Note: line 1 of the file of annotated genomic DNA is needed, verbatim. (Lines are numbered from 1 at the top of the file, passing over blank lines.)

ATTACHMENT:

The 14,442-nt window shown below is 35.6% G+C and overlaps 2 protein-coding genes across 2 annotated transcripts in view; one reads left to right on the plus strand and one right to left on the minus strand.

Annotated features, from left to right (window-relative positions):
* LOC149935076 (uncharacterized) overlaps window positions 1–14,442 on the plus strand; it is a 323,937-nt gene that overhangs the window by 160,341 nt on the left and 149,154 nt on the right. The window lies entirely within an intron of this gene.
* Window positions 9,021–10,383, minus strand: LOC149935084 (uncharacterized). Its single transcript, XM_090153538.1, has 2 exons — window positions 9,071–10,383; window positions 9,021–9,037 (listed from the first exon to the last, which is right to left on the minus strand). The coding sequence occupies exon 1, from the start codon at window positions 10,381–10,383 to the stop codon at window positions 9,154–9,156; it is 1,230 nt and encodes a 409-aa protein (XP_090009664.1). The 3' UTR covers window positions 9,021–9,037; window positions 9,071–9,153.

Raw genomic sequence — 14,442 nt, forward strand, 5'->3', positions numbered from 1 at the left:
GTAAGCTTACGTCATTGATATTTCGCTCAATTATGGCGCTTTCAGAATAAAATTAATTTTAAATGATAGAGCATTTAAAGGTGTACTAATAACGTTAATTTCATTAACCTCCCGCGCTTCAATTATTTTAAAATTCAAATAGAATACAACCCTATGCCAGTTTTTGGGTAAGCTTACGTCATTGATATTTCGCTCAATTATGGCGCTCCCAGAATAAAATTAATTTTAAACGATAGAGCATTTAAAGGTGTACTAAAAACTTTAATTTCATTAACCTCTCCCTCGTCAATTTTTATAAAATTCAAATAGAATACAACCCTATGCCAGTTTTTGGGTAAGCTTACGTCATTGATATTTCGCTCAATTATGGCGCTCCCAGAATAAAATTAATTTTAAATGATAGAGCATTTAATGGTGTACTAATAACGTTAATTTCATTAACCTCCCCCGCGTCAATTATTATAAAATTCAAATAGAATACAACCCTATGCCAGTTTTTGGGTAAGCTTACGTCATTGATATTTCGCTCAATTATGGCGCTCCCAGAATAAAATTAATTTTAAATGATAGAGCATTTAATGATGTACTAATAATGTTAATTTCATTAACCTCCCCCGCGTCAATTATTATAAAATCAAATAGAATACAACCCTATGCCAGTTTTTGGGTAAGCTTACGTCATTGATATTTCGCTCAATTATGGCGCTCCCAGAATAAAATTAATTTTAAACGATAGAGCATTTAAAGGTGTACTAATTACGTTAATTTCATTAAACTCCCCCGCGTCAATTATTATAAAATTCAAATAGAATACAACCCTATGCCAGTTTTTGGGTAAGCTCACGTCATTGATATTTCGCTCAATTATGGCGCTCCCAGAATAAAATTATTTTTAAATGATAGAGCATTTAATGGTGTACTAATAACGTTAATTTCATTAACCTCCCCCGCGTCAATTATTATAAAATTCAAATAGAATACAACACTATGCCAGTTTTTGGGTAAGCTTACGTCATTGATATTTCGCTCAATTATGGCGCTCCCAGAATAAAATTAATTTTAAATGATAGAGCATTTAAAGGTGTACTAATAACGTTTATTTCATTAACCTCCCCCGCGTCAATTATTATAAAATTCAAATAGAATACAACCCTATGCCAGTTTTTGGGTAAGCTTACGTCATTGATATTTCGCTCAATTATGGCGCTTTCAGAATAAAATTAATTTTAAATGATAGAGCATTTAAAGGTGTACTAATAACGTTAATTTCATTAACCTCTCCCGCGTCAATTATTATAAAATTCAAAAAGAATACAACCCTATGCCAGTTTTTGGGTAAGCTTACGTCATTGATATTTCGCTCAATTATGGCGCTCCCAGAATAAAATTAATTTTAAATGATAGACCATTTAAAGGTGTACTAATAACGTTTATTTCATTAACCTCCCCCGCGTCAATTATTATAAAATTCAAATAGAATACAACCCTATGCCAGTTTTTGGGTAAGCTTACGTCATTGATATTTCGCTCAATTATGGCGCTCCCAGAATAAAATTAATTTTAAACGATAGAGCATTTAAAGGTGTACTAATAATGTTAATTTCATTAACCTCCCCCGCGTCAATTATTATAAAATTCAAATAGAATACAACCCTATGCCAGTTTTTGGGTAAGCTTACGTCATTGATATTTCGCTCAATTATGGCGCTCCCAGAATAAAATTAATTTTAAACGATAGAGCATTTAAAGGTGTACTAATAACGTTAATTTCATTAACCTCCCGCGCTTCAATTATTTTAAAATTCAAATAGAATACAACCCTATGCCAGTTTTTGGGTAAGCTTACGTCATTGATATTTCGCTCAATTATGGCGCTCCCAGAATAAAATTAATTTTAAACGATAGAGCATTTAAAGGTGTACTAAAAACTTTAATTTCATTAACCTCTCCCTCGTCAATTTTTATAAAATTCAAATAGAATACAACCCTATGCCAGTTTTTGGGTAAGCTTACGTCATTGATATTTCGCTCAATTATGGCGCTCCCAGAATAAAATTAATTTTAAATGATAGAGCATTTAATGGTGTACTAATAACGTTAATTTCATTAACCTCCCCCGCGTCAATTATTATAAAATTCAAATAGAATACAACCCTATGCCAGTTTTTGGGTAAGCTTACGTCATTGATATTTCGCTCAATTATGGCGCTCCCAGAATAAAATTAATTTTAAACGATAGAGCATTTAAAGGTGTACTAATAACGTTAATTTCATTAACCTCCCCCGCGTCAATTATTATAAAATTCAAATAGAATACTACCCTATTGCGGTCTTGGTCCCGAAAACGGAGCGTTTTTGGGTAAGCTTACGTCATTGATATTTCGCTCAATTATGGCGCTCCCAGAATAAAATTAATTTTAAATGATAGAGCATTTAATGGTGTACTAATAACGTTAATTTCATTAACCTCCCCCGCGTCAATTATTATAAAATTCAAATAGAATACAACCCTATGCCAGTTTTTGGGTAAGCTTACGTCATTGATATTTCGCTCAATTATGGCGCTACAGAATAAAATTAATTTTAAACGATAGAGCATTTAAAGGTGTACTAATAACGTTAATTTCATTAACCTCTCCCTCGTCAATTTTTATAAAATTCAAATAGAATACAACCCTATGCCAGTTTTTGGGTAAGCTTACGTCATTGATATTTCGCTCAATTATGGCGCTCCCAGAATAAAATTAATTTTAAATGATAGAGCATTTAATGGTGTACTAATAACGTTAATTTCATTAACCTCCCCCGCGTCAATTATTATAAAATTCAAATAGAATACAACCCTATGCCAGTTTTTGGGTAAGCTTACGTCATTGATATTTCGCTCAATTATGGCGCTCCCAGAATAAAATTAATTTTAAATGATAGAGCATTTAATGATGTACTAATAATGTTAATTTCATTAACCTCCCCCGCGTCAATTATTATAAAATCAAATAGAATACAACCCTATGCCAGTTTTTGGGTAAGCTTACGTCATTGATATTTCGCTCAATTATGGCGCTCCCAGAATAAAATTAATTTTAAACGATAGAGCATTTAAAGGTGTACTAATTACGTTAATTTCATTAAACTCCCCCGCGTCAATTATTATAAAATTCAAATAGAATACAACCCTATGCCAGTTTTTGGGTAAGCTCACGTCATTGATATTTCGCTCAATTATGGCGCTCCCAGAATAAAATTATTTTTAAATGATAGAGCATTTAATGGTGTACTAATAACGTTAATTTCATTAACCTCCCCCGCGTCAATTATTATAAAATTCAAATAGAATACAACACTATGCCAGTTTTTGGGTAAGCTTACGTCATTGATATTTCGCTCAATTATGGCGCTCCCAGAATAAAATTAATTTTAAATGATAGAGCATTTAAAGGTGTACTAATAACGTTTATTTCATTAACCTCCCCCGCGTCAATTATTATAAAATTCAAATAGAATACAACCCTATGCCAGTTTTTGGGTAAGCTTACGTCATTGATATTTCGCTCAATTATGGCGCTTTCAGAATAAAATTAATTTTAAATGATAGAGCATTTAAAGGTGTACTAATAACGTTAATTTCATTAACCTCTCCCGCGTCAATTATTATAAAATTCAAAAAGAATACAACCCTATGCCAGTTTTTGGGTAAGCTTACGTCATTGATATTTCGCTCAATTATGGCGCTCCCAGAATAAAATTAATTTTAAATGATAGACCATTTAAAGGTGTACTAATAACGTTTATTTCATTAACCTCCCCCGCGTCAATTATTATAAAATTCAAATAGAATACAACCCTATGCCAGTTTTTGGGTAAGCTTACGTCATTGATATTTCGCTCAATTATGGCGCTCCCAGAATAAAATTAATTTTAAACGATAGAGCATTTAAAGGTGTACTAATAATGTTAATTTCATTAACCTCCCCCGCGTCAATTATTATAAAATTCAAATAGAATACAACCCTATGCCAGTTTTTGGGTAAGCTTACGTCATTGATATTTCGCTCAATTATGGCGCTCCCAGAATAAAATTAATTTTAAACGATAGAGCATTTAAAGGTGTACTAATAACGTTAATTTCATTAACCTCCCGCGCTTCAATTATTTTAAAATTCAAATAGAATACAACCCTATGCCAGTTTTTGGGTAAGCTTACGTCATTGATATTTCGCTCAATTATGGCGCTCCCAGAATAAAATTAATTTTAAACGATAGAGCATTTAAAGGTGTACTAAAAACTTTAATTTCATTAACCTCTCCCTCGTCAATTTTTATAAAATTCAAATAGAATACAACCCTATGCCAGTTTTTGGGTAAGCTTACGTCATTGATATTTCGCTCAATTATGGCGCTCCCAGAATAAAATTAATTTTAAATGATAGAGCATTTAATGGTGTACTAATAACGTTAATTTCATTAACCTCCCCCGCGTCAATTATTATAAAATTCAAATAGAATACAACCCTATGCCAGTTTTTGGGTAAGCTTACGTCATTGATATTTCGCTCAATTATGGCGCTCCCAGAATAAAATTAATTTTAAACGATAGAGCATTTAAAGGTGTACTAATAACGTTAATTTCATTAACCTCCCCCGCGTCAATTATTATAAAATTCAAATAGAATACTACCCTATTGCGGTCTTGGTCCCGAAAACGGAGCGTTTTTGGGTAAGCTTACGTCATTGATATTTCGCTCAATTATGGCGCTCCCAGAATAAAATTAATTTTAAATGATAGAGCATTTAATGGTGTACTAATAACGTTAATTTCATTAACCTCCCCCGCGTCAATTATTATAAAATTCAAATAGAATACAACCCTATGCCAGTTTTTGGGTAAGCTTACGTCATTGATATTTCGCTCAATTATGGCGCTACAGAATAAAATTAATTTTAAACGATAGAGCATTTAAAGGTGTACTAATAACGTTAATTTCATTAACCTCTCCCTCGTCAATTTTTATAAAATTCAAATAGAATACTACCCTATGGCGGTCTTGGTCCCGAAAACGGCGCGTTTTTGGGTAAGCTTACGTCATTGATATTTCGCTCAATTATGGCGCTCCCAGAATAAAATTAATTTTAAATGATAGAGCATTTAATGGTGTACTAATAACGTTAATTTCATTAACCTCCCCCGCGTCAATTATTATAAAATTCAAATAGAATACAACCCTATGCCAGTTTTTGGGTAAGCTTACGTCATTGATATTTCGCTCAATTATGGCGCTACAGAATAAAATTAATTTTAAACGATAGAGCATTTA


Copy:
The 14,442-nt window shown below is 35.6% G+C and overlaps 2 protein-coding genes across 2 annotated transcripts in view; one reads left to right on the plus strand and one right to left on the minus strand.